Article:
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Wool Gathering - A Blog by Rose

Entry #4 - Semi-Worsted & Semi-Woolen

One of the fun things about hand spinning is that it allows you to produce unique yarns that are unlike those made in the factory. Last week I explained that worsted yarn is created by spinning combed wool fibers, while woolen yarn is spun from carded fibers. What I didn't tell you is that there also are different methods for spinning wool. Combed wool typically is spun using what is called a "short draw" in order to help keep the fibers straight and parallel, while woolen yarn typically is spun using what is called a "long draw" to achieve greater loft.

When you are handspinning, however, you can choose to use a "short draw" with carded fibers to make what is known as a semi-worsted yarn, or you can use a "long draw" with combed fibers to make a semi-woolen yarn. You also can use something in between the "short draw" and the "long draw" -- which is called, not surprisingly, the "medium draw." Indeed, when you are spinning by hand, you will find so many ways to vary your technique to get different results that you will soon understand why hand spinners keep coming up with new terms (such as "short backwards draw" and "spinning from the fold") to describe their methods.


Entry #3 - Worsted or Woolen?

There are two basic types of wool yarn, worsted and woolen. Now this is somewhat confusing because the term "worsted weight" is used to refer to yarn of a certain thickness. However, the word "worsted" originally had nothing to do with the thickness or weight of yarn. The term "worsted" traditionally refers to yarn spun from long wool fibers that have been combed until they are line up parallel to one another, with shorter fibers being removed in the process. The result is a strong yarn with a smooth finish. The term "woolen" refers to yarn spun from wool fibers that have been carded but not combed. The result is a loftier yarn with a soft finish. If you compare worsted and woolen yarn by looking through a magnifying lens, you will see that woolen yarn has a fuzzier appearance due to both the greater crimp remaining in the individual fibers and the presence of short fibers.

Each type of yarn has advantages, so your choice will depend upon your project and your tastes. Let's say you want to make a sweater. A lofty woolen yarn will produce a warm sweater that feels soft rather than bulky; a worsted yarn will produce a smoother, more formal looking sweater that will hold up better to wear and tear. The smooth finish of worsted yarn is best for showing off cables and intricate stitch patterns, while woolen yarns will add visual interest to a straight stockinette or garter stitch pattern.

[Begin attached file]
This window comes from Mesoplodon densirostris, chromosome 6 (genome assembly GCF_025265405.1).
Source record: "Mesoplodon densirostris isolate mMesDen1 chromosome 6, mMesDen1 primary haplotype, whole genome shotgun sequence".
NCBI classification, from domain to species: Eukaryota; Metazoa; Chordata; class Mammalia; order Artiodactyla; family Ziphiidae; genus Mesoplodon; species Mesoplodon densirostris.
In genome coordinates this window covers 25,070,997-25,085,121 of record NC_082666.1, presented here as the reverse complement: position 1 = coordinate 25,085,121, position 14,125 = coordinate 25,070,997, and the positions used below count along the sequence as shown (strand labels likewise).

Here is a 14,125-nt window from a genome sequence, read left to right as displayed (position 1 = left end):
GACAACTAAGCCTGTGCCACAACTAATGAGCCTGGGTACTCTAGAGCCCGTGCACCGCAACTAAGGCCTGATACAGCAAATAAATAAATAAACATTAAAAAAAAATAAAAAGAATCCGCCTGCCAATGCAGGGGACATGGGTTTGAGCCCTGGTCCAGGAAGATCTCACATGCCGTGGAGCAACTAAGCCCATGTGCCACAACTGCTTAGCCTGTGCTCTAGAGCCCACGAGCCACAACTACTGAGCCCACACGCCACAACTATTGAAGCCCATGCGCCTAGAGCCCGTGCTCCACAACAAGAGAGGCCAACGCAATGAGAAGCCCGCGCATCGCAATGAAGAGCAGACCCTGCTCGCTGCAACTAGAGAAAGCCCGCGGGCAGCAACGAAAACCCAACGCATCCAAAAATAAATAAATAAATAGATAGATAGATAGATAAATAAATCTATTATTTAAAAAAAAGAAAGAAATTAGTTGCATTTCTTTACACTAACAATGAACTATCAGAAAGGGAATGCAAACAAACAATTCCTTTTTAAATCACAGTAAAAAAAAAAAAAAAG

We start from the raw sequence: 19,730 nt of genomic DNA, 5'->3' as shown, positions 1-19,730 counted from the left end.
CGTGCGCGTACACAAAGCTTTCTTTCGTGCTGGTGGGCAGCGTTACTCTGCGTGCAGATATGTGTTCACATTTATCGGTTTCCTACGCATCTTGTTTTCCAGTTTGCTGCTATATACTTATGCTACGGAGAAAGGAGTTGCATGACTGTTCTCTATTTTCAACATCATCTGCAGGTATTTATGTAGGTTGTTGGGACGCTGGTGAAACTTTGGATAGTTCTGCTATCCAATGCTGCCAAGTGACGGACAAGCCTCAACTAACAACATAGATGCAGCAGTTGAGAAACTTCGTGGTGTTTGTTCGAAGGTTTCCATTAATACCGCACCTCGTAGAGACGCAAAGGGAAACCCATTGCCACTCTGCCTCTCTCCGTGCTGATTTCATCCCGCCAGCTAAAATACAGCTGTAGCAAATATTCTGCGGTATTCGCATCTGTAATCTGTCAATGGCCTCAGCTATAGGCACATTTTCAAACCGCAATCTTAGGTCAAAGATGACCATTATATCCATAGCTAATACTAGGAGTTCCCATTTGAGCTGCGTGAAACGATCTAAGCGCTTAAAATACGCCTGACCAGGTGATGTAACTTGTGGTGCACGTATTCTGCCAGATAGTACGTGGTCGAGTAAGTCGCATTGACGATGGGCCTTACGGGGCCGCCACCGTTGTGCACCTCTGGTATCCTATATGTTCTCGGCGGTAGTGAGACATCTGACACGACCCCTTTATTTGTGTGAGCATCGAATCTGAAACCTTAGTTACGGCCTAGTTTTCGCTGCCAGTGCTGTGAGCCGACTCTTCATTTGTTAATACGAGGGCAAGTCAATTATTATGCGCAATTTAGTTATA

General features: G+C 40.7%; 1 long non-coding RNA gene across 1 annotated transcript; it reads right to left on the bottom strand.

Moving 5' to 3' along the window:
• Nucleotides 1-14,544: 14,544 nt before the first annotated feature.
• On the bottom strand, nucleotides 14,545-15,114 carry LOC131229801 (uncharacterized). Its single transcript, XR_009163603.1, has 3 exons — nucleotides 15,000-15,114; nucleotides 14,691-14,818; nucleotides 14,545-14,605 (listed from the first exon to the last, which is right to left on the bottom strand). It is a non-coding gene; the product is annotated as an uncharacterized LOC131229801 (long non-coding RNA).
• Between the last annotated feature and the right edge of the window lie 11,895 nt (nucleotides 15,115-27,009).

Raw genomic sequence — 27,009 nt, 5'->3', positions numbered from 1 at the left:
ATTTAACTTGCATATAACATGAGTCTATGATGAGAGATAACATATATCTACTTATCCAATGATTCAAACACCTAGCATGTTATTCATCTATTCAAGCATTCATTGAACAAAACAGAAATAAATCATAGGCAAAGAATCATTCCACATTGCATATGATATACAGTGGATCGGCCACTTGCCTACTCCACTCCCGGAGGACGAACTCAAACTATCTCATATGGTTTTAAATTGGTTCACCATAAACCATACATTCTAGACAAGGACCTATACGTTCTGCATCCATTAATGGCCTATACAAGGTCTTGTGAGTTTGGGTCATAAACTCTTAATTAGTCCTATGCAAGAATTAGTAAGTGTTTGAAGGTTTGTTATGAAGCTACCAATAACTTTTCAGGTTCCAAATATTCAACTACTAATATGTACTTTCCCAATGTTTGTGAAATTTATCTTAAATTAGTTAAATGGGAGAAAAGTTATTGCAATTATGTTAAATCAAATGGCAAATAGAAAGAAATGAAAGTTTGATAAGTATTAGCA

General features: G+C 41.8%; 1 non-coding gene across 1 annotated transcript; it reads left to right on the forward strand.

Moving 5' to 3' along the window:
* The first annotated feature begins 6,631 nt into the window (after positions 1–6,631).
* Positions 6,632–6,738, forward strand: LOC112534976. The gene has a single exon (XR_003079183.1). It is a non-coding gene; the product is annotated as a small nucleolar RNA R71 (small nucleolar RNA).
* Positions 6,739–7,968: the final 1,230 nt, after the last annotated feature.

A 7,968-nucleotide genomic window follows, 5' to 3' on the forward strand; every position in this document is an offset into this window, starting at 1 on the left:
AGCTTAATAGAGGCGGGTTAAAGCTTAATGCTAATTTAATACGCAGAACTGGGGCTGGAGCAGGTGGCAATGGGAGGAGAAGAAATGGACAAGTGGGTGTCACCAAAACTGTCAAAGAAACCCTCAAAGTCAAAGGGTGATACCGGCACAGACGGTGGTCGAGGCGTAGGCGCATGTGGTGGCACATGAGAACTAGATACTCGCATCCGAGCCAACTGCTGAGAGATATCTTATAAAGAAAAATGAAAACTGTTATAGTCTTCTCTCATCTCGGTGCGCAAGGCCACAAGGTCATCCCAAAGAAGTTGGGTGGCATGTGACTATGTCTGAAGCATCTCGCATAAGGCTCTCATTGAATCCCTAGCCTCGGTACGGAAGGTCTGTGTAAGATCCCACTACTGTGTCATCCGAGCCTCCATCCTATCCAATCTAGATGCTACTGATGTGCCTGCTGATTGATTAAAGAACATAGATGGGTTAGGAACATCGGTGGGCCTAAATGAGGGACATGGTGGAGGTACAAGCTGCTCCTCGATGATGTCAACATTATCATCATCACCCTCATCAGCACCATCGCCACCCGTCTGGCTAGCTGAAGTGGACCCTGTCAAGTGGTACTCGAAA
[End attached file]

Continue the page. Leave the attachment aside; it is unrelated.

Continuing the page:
In weaving, you typically would not use woolen yarn for warp threads, which need to be strong. You also would not use woolen yarn to knit up something that needs to be strong, such as a tote bag -- unless you also plan to felt it. As I will describe in more detail some other day, woolen yarn can be strengthened by fulling or felting. Indeed, woolen yarn is often an ideal choice for felting projects.


Entry #2 - A New Contact Form

The Wool Loft website is currently under construction.  This is exciting, as it represents the accomplishment of a long-term goal.  It's also an educational process.  Presenting information about a business in a web site is very different than communicating in-person or over the telephone.  When talking to a customer, it's easy to give them the information they want by simply answering questions.  For the website, I need to figure out how to be brief but informative.  That's a tough challenge, because some people want a lot of information before they make a purchase decision.  That's understandable.  Crafting an item by hand typically involves many hours of work.  In order to make those hours enjoyable and worthwhile, folks want to use materials and tools that are just right for them.

To meet customers' need for information, without overwhelming the website with detail, I've asked the webmaster to add a contact form that customers can use to ask questions.  This contact form can also be used to make comments or suggestions about our products, service, or website.

Check out the new Contact page and use the form if you want further information about our products -- or if you just want to say "hello."  Thanks for stopping by.


Entry #1 - About This Blog

The design for this wesite went so fast!  I am still working to pull together pictures and descriptions of products to make it complete. 

Meanwhile, each week it seems that I learn a new technique or some new fact that might be of interest to those who weave, knit, crochet, spin -- or otherwise make use of wool products.  I intend to use this blog to share such information, along with news,  thoughts and musings that might be of interest to customers and visitors.

To keep it short and sweet for today:  Thanks for stopping by.  I hope you'll visit again soon.



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